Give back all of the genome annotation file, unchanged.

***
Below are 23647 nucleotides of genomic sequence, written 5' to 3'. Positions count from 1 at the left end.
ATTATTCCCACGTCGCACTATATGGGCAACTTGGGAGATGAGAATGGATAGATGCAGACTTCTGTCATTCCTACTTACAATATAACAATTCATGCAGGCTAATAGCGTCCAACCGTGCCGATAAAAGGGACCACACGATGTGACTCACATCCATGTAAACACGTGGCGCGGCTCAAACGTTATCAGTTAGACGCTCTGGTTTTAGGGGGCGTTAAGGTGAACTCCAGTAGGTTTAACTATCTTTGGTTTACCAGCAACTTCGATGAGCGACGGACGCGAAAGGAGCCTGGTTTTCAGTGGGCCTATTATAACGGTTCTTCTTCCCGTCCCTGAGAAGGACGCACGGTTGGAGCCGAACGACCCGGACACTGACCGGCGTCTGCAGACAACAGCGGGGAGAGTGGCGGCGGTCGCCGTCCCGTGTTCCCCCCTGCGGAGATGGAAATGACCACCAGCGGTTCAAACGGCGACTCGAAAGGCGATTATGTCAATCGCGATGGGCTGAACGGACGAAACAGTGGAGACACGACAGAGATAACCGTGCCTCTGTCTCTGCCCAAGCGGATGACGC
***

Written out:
Below are 23647 nucleotides of genomic sequence, written 5' to 3'. Positions count from 1 at the left end.
ATTATTCCCACGTCGCACTATATGGGCAACTTGGGAGATGAGAATGGATAGATGCAGACTTCTGTCATTCCTACTTACAATATAACAATTCATGCAGGCTAATAGCGTCCAACCGTGCCGATAAAAGGGACCACACGATGTGACTCACATCCATGTAAACACGTGGCGCGGCTCAAACGTTATCAGTTAGACGCTCTGGTTTTAGGGGGCGTTAAGGTGAACTCCAGTAGGTTTAACTATCTTTGGTTTACCAGCAACTTCGATGAGCGACGGACGCGAAAGGAGCCTGGTTTTCAGTGGGCCTATTATAACGGTTCTTCTTCCCGTCCCTGAGAAGGACGCACGGTTGGAGCCGAACGACCCGGACACTGACCGGCGTCTGCAGACAACAGCGGGGAGAGTGGCGGCGGTCGCCGTCCCGTGTTCCCCCCTGCGGAGATGGAAATGACCACCAGCGGTTCAAACGGCGACTCGAAAGGCGATTATGTCAATCGCGATGGGCTGAACGGACGAAACAGTGGAGACACGACAGAGATAACCGTGCCTCTGTCTCTGCCCAAGCGGATGACGC